A third party for an election is defined as any entity other than a candidate, registered political party or an associated entity (of a registered political party). It may include an individual.
An entity will be identified as a third party where:
- the entity publicly canvasses issues relevant to the election for consideration by electors voting in the election. These issues may not clearly support a particular political party or candidate, but rather implore electors to make an informed decision in line with current election matters.
- the entity advocates support for a particular political party or candidate and does so primarily through advertising mediums.
Third parties which incur expenditure for a political purpose more than the gift threshold amount must give a disclosure return to the commission.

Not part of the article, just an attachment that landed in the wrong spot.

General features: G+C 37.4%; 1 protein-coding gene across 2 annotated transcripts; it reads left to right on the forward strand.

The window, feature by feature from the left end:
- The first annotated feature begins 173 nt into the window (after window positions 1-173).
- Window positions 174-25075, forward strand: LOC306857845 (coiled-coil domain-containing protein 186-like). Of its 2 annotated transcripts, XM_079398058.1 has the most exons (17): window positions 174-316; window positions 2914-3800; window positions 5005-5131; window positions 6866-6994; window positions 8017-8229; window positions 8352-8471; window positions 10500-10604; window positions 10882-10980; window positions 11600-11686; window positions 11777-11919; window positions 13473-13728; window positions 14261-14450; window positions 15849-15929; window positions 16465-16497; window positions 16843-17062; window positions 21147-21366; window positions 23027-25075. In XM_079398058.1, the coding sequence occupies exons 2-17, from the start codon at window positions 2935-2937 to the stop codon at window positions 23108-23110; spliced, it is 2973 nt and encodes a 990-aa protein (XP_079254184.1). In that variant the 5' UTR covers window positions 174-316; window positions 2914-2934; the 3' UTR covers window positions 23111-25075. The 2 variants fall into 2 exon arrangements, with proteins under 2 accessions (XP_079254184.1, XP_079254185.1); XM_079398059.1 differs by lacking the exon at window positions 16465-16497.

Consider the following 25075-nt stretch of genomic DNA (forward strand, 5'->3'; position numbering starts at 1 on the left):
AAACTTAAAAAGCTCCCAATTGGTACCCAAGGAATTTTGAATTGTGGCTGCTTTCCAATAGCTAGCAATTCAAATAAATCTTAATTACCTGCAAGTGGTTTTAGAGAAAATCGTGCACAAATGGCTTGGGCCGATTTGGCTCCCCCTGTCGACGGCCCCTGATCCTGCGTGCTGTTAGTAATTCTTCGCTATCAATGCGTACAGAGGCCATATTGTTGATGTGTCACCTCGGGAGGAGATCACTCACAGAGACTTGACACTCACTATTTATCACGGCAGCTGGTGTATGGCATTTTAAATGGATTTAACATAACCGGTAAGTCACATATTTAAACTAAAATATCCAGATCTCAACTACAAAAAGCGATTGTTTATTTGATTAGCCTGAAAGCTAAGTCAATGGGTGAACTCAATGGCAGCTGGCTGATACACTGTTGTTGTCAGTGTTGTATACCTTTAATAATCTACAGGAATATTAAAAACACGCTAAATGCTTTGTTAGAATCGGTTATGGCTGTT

A political purpose is the publication of electoral matter and/or publicly expressing views on an issue in an election whether or not this is in support of a particular political party or candidate. It also includes the making of a gift to a candidate, political party or to a person for use for a political purpose.
Disclosure returns must be given in the approved form to the commission within 15 weeks after polling day.
A third party that does not finance its campaign from gifts received is required to give a disclosure return with a delcaration to this effect; i.e. disclosing that the campaign was self funded and not financed by another entity.
Click here for the third party handbook. The commission is yet to update this handbook to reflect changes in the Electoral Reform Amendment Act 2014 assented to on 28 May 2014.